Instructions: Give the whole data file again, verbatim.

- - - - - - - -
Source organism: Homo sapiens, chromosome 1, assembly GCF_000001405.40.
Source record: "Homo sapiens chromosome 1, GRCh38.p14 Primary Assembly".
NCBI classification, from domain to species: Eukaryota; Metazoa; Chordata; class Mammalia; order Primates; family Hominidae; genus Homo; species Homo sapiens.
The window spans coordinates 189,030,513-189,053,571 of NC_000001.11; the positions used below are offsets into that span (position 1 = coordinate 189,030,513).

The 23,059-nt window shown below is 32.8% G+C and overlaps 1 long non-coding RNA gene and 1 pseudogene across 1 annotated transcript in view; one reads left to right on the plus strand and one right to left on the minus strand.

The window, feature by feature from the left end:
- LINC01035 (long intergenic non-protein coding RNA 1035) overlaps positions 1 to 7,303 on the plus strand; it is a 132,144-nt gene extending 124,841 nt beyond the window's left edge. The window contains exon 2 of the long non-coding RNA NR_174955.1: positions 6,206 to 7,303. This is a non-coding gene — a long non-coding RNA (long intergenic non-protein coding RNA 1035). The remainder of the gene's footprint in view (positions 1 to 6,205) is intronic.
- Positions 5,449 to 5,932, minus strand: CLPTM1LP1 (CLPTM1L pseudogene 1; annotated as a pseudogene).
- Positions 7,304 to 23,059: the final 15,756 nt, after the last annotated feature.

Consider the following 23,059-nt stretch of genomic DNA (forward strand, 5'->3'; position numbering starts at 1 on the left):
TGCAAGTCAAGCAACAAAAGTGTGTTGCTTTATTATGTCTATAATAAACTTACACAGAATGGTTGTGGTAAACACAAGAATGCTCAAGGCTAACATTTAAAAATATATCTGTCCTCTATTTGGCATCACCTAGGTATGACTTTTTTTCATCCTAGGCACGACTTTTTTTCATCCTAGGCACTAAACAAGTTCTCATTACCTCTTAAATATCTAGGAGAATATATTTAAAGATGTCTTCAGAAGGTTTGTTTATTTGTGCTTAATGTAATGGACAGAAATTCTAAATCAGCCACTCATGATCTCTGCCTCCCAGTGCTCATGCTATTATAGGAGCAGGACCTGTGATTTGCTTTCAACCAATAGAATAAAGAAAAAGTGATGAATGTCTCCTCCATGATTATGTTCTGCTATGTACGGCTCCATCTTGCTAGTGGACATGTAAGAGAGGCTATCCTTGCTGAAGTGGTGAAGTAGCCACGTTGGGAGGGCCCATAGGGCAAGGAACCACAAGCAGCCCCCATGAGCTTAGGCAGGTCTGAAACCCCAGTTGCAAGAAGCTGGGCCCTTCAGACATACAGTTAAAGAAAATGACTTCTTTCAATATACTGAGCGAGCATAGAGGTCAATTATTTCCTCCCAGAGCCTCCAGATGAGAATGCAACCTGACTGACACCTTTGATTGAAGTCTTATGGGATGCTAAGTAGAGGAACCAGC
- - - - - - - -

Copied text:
Source organism: Homo sapiens, chromosome 1, assembly GCF_000001405.40.
Source record: "Homo sapiens chromosome 1, GRCh38.p14 Primary Assembly".
NCBI classification, from domain to species: Eukaryota; Metazoa; Chordata; class Mammalia; order Primates; family Hominidae; genus Homo; species Homo sapiens.
The window spans coordinates 189,030,513-189,053,571 of NC_000001.11; the positions used below are offsets into that span (position 1 = coordinate 189,030,513).

The 23,059-nt window shown below is 32.8% G+C and overlaps 1 long non-coding RNA gene and 1 pseudogene across 1 annotated transcript in view; one reads left to right on the plus strand and one right to left on the minus strand.

The window, feature by feature from the left end:
- LINC01035 (long intergenic non-protein coding RNA 1035) overlaps positions 1 to 7,303 on the plus strand; it is a 132,144-nt gene extending 124,841 nt beyond the window's left edge. The window contains exon 2 of the long non-coding RNA NR_174955.1: positions 6,206 to 7,303. This is a non-coding gene — a long non-coding RNA (long intergenic non-protein coding RNA 1035). The remainder of the gene's footprint in view (positions 1 to 6,205) is intronic.
- Positions 5,449 to 5,932, minus strand: CLPTM1LP1 (CLPTM1L pseudogene 1; annotated as a pseudogene).
- Positions 7,304 to 23,059: the final 15,756 nt, after the last annotated feature.

Consider the following 23,059-nt stretch of genomic DNA (forward strand, 5'->3'; position numbering starts at 1 on the left):
TGCAAGTCAAGCAACAAAAGTGTGTTGCTTTATTATGTCTATAATAAACTTACACAGAATGGTTGTGGTAAACACAAGAATGCTCAAGGCTAACATTTAAAAATATATCTGTCCTCTATTTGGCATCACCTAGGTATGACTTTTTTTCATCCTAGGCACGACTTTTTTTCATCCTAGGCACTAAACAAGTTCTCATTACCTCTTAAATATCTAGGAGAATATATTTAAAGATGTCTTCAGAAGGTTTGTTTATTTGTGCTTAATGTAATGGACAGAAATTCTAAATCAGCCACTCATGATCTCTGCCTCCCAGTGCTCATGCTATTATAGGAGCAGGACCTGTGATTTGCTTTCAACCAATAGAATAAAGAAAAAGTGATGAATGTCTCCTCCATGATTATGTTCTGCTATGTACGGCTCCATCTTGCTAGTGGACATGTAAGAGAGGCTATCCTTGCTGAAGTGGTGAAGTAGCCACGTTGGGAGGGCCCATAGGGCAAGGAACCACAAGCAGCCCCCATGAGCTTAGGCAGGTCTGAAACCCCAGTTGCAAGAAGCTGGGCCCTTCAGACATACAGTTAAAGAAAATGACTTCTTTCAATATACTGAGCGAGCATAGAGGTCAATTATTTCCTCCCAGAGCCTCCAGATGAGAATGCAACCTGACTGACACCTTTGATTGAAGTCTTATGGGATGCTAAGTAGAGGAACCAGC